# Force Couple on Frame

1. Jul 27, 2016

### gomerpyle

1. The problem statement, all variables and given/known data
A force couple acts on the frame, which is fixed at the base. Find the moment(s) and reaction(s) at the fixed locations.

2. Relevant equations
ΣMa = 0
ΣMb = 0
ΣFy = 0
ΣFx = 0
3. The attempt at a solution
Since it would be statically indeterminate, assumptions would be that the reactions are equivalent to the acting forces (1430 lbs), and points of inflection exist halfway along the 25.5" length of the legs? This results in a theoretical "pinned" connection at the center thus the FBD for one leg cut in half:

ΣMa = -(12.75)*1430 + Ma = 0
Ma = 18232 in-lbs

Obviously both moments have to be equal, so Mb = 18232 in-lbs.

Am I on the right track? Wouldn't there be a Torsional reaction as well? I'm just a little lost because all the examples of frames I can find don't have forces acting perpendicular to the plane of the members (acting "into the page").

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2. Jul 28, 2016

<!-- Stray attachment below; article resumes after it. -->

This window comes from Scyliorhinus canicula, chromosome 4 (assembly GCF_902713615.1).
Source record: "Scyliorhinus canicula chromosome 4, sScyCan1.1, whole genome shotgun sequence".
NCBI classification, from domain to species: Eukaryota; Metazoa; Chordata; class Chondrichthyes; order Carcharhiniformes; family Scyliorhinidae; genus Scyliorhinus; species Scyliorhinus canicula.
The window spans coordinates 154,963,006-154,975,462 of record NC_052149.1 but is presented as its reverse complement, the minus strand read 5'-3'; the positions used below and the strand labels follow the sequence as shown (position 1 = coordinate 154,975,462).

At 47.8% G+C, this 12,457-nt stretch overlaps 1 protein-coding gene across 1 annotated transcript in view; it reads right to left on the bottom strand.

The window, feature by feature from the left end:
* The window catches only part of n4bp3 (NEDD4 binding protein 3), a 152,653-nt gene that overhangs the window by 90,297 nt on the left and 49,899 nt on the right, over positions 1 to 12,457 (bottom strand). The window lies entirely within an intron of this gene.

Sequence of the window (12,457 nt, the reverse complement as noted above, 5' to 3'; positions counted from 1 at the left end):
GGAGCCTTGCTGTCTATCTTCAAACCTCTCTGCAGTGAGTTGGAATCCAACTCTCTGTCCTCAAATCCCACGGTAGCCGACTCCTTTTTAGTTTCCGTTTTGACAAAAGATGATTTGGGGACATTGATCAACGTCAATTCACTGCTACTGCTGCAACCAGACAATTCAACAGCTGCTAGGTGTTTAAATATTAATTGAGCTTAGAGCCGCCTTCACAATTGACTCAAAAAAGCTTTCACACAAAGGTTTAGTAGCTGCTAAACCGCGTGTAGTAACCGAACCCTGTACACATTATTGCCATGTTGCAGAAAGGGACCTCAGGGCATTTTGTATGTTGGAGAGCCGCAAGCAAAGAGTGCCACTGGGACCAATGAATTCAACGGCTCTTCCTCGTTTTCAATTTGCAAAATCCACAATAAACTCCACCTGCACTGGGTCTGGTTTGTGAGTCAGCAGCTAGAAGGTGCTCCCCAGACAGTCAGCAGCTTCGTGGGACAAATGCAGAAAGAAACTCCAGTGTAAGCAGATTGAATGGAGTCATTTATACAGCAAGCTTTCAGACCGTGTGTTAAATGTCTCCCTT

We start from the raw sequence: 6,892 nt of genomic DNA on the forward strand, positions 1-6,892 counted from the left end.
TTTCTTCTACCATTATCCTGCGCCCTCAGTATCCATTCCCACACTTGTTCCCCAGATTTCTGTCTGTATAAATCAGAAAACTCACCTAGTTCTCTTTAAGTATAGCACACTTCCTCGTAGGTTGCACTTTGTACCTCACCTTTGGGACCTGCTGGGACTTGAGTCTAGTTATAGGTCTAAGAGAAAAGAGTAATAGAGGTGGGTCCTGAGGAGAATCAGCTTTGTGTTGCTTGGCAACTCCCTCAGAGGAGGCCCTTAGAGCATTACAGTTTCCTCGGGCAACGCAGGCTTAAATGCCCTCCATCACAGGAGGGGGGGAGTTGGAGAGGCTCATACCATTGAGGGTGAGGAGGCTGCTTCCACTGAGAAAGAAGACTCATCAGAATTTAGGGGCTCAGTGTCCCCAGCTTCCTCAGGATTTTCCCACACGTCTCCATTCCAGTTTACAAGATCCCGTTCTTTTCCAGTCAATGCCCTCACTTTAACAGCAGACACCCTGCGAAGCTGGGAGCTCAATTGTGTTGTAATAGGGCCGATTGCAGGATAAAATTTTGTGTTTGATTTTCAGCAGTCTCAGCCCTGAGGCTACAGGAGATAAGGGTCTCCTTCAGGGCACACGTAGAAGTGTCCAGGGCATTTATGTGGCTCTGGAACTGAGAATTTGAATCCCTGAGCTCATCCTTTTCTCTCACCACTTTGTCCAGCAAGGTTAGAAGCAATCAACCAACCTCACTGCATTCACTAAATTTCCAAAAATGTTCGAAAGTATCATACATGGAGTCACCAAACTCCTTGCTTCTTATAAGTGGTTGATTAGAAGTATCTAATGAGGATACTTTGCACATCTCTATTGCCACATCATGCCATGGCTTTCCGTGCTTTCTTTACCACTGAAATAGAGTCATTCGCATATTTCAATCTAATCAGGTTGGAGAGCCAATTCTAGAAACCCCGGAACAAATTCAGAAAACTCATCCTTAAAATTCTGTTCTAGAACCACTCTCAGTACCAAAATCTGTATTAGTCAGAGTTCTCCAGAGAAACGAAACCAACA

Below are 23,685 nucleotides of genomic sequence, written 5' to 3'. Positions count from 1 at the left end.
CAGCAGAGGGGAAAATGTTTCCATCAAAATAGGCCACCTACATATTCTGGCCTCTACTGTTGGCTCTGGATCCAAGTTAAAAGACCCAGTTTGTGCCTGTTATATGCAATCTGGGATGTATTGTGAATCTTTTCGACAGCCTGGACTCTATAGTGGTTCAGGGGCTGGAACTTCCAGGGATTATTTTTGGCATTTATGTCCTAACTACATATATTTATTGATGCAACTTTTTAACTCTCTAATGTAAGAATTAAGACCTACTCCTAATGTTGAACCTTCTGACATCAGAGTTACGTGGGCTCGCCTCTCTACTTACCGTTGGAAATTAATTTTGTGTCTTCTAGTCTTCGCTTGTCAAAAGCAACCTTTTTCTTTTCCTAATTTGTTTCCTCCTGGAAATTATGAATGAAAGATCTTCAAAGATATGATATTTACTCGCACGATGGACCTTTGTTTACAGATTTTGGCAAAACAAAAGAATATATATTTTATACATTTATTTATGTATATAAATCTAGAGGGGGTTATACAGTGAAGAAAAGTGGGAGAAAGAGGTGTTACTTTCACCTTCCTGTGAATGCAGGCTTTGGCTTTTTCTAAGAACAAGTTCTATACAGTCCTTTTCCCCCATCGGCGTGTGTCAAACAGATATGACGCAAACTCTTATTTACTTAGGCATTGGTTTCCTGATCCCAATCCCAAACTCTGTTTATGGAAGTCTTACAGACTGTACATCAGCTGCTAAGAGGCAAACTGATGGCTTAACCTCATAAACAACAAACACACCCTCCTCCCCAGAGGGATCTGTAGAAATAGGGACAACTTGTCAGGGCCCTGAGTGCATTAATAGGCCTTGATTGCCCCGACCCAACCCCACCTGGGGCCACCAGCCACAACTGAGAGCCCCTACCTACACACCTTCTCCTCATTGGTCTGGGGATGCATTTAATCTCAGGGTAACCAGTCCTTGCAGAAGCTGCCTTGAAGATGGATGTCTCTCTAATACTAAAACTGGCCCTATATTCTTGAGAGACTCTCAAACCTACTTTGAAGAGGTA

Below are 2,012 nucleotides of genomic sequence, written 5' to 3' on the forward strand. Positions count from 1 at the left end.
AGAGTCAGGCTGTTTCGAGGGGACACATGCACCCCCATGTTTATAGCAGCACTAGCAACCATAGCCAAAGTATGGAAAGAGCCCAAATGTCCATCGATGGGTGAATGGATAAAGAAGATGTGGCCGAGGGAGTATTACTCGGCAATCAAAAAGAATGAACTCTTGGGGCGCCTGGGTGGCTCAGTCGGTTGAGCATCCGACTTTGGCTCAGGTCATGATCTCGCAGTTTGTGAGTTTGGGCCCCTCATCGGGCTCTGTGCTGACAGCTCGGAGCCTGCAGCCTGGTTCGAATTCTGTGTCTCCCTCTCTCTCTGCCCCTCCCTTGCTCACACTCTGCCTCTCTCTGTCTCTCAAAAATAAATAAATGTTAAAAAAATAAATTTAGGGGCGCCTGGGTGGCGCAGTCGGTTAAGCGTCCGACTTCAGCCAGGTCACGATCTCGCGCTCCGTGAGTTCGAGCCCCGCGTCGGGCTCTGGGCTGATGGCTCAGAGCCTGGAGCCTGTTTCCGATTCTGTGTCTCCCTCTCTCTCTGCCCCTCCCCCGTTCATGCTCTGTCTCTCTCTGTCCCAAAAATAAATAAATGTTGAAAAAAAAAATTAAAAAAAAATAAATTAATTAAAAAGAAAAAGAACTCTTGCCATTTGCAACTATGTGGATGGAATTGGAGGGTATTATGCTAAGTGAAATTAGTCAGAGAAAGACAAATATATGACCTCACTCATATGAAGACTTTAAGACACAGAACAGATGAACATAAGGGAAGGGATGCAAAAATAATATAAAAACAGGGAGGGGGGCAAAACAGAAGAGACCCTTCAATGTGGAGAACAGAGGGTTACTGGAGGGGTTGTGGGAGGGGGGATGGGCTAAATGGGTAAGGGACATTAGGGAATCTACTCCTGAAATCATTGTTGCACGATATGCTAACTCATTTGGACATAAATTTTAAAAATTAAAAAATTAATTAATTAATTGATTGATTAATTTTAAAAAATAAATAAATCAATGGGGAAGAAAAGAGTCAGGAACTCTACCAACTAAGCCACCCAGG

### BvU

Your ΣMa ignores the 1430 lbf in the other direction (at the corner above B)

What if the horizontal member were cut in half ?

3. Jul 28, 2016

### gomerpyle

So if it were cut in half what would be the internal shear force acting on it? My guess would be 1430, but then if you did a force balance it wouldn't make sense because you already have the reaction at the base as 1430, and then the applied 1430 in the opposite direction. That would mean the force in the horizontal member would have to be zero?

4. Jul 30, 2016

### pongo38

The assumption that a point of zero moment occurs half-way up the columns is unconvincing, because the conditions at the top and the bottom of the columns are not the same; at the bottom it is encastre and no rotation is assumed to occur, but at the top of the columns, the fixity is provided by a connection to a flexible member (the beam) where rotations about the x,y and z axes are possible. the assumption that a point of zero bending moment occurs half-way along the beam is more credible. However that would be accompanied by a torsional moment there (constant along the beam length). I am thinking qualitatively here, and am aware that careful calculations done properly can reveal errors in thinking at the same time as teaching us something.